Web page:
DO NOT drink and drive

If you are going out to drink

Be responsible: You are a consenting adult and should know your limits. By all means, have fun. However, the last thing you want to do is to be that person who drinks too much and is the embarrassment of the party or worse, get involved in a nasty accident.

Choose a designated driver: If you are going out with some friends, decide who will be dropping you off, and ensure your driver doesn’t drink any alcoholic beverages.

Call a cab: If nobody in your group is sober, take another way home. The cab may get delayed on popular holidays, but its better getting home late by 30mins than not getting there at all. Make it a point to have enough money to call a cab/tuk when you are going drinking. It gives you and your loved ones peace of mind knowing that you will be back home alive.

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Disclaimer: The views shared in this blog are based on the macro economic conditions & industry status quo as per the time of publishing.

Vehicle Safety Checklist: These 8 Features Could Save Your Life

Whether you are buying your first vehicle or deciding to upgrade to a newer model, it is imperative to look into safety. Considering that there are a high number of road accidents in Sri Lanka it becomes necessary to look at safety features as much as the model, fuel efficiency, top speed, engine etc. Here is a review of the safety features you should look into: after all, it could save your life.

1) Seatbelts: These have been around for a long time and offer good protection during crashes. Some vehicles provide additional features such as extenders and pretensions, which provide passengers a safe position without compromising on comfort. Worn properly, these ensure that the passengers are inside the vehicle at all times and minimise the risk of individuals injuring themselves on the windshield, steering wheel or dashboard.

2) Parking Assistance: Parking can be an absolute nightmare, as drivers have to constantly keep looking over their shoulder. With intelligent parking assistance, drivers can use the sensors, cameras and steering angle to their advantage. Keep it mind though, it is still an aid, and unless you have a vehicle which self parks, you still need to learn how to park your own vehicle!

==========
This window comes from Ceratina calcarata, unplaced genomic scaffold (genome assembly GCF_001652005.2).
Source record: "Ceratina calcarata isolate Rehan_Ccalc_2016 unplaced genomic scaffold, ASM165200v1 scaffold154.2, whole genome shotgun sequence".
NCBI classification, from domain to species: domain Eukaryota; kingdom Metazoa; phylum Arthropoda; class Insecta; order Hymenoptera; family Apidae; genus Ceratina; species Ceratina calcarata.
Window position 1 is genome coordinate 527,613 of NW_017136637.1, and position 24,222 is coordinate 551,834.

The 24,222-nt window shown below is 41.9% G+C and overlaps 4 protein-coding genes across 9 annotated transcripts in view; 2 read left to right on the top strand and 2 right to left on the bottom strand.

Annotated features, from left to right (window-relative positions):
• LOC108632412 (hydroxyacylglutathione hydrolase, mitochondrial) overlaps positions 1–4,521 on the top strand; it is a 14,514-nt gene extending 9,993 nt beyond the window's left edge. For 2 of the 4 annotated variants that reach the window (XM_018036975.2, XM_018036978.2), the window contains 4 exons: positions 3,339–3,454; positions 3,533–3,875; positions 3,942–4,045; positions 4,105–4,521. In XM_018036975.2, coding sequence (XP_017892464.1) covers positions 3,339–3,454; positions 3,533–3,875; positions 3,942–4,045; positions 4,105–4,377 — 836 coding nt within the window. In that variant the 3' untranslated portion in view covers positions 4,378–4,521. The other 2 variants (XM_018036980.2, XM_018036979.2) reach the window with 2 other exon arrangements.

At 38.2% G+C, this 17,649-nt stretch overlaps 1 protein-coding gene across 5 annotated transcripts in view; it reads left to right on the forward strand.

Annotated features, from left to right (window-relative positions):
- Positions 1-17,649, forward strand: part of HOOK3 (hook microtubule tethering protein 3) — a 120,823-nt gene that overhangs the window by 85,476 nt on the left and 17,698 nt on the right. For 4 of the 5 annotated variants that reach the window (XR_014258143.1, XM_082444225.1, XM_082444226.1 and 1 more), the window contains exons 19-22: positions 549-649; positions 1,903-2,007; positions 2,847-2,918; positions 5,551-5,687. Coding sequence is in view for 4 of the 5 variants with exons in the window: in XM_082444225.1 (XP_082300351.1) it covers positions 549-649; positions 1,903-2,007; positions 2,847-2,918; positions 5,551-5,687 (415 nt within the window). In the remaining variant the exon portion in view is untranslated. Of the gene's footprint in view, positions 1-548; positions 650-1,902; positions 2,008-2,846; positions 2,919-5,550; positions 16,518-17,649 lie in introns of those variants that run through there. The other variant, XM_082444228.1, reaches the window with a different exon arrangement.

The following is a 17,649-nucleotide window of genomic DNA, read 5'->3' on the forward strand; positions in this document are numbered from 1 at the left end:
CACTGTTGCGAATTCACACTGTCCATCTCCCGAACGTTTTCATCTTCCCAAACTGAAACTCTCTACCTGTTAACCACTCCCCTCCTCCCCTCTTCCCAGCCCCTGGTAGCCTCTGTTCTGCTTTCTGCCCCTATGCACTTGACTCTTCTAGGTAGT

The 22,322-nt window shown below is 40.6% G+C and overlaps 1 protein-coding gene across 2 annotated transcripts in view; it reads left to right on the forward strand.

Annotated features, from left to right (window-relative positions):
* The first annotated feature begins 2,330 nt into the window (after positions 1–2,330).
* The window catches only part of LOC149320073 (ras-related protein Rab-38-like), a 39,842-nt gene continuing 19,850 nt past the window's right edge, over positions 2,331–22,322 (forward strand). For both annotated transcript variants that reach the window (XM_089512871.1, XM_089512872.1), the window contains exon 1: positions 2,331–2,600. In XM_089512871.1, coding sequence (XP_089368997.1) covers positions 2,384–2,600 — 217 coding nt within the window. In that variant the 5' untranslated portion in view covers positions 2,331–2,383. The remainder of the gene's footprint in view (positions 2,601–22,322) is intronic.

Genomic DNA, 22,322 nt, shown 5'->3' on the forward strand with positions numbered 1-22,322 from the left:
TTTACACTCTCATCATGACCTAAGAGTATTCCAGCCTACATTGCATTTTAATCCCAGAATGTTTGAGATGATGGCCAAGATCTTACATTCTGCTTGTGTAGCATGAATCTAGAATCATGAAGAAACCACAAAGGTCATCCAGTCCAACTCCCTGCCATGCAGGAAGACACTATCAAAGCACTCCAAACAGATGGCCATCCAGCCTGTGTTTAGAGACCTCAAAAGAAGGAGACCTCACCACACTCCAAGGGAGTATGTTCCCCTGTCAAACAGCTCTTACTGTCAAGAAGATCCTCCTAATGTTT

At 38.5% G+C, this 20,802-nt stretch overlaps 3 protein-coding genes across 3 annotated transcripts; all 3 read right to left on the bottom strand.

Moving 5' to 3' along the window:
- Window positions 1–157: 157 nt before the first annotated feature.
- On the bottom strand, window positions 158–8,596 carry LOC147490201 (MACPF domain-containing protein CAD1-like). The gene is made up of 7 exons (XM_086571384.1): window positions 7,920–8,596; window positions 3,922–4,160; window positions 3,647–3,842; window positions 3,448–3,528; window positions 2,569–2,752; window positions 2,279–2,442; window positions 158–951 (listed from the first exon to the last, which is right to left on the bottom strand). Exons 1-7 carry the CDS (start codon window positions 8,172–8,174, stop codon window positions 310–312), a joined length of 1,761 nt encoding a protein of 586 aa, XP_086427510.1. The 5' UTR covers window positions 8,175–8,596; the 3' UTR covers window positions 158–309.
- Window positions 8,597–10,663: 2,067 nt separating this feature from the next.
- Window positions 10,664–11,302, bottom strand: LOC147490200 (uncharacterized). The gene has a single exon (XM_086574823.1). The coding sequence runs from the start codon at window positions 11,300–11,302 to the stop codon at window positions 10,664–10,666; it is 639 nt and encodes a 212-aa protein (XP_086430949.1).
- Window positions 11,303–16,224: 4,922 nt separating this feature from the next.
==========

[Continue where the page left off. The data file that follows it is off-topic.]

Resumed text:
3) Airbags: These have been a standard feature for most vehicles since the late 1990’s. Sensors detect a collision and trigger the deployment of the bags, which inflate in the blink of an eye. These bags ensure that passengers and drivers minimise head injury. However, young children (under 13) must never be in the front seat as the air bags have the capacity to severely injure children and those who do not wear seatbelts. In the mid/late 2000’s,  side air bags were introduced as they offer additional protection to the passengers’ head and torso in the event of a side-on collision.

crash test

4) Sideview Assist: The sensors in your vehicle make it helpful to locate another vehicle in your blind spot and inform you via a beep or a light if there is a possibility of a collision. This technology is especially useful when a driver wishes to change into another lane but cannot see another vehicle as it in his/her blind spot.

5) Anti Lock Brakes:  These are a Godsend as they are designed to prevent the wheels from locking, thereby preventing your automobile from skidding. This is done by applying pressure quickly as the driver hits the brakes. This translates into a shorter stopping distance on wet roads, which is useful during the rainy season. All this enables the driver to control his/her vehicle, which can help reduce accidents.

6) Tyre pressure monitor: As we have mentioned earlier, ignoring tyre pressure can wear down your tyres and cause a blowout. In Sri Lanka, due to the heat and humidity, the tyres lose air  faster. The type of tyre pressure monitors vary as they can measure your tyre pressure directly, or estimate the air lost via the use of sensors. Nonetheless, its always best to check your tyre pressure manually the next time you go to a petrol station, just in case.

7) Electronic Stability Control: The Electronic Stability Control, aka ESC is a safety system which can ‘feel’ when the vehicle starts to lose control and takes over by applying the brakes in order to get the vehicle back on track. This is especially useful for drivers who drive on wet, slippery roads or end up driving for long hours at a time.Electronic Stability Control, is an excellent safety feature for your automobile8) Head restraint: A lot of individuals believe that these are simply used as a headrest. However, they are designed in order to restrict head movement if another vehicle collided with yours, especially in the rear. This allows for the reduction of neck and shoulder injuries for both passenger and driver. Ensure that the head restraint can be locked into position: it must be as close to the back of your head and as high as your eyes. If you share a vehicle, ensure that your head restraint is fit to suit your head in order to minimize injury.

Got more safety features we’ve missed? Tell us in the comments, and subscribe for more articles!

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Disclaimer: The views shared in this blog are based on the macro economic conditions & industry status quo as per the time of publishing.